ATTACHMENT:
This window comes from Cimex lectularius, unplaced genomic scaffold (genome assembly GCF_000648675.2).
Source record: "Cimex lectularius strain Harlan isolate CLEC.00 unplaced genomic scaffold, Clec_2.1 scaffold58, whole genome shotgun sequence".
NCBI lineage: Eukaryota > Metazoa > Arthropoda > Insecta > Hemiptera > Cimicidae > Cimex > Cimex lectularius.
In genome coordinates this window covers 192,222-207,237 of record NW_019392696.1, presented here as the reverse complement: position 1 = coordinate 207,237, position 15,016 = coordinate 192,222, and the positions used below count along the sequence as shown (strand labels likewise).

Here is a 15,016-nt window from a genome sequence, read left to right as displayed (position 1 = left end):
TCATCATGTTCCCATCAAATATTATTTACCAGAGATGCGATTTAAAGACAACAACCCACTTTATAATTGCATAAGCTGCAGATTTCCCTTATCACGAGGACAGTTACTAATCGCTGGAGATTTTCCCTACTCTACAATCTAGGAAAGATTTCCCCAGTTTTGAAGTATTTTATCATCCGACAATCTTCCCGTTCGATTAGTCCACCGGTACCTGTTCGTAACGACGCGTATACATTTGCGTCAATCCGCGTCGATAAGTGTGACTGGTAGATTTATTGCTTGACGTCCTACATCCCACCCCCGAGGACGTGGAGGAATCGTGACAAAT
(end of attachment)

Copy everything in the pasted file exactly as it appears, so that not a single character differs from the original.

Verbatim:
This window comes from Cimex lectularius, unplaced genomic scaffold (genome assembly GCF_000648675.2).
Source record: "Cimex lectularius strain Harlan isolate CLEC.00 unplaced genomic scaffold, Clec_2.1 scaffold58, whole genome shotgun sequence".
NCBI lineage: Eukaryota > Metazoa > Arthropoda > Insecta > Hemiptera > Cimicidae > Cimex > Cimex lectularius.
In genome coordinates this window covers 192,222-207,237 of record NW_019392696.1, presented here as the reverse complement: position 1 = coordinate 207,237, position 15,016 = coordinate 192,222, and the positions used below count along the sequence as shown (strand labels likewise).

Here is a 15,016-nt window from a genome sequence, read left to right as displayed (position 1 = left end):
TCATCATGTTCCCATCAAATATTATTTACCAGAGATGCGATTTAAAGACAACAACCCACTTTATAATTGCATAAGCTGCAGATTTCCCTTATCACGAGGACAGTTACTAATCGCTGGAGATTTTCCCTACTCTACAATCTAGGAAAGATTTCCCCAGTTTTGAAGTATTTTATCATCCGACAATCTTCCCGTTCGATTAGTCCACCGGTACCTGTTCGTAACGACGCGTATACATTTGCGTCAATCCGCGTCGATAAGTGTGACTGGTAGATTTATTGCTTGACGTCCTACATCCCACCCCCGAGGACGTGGAGGAATCGTGACAAAT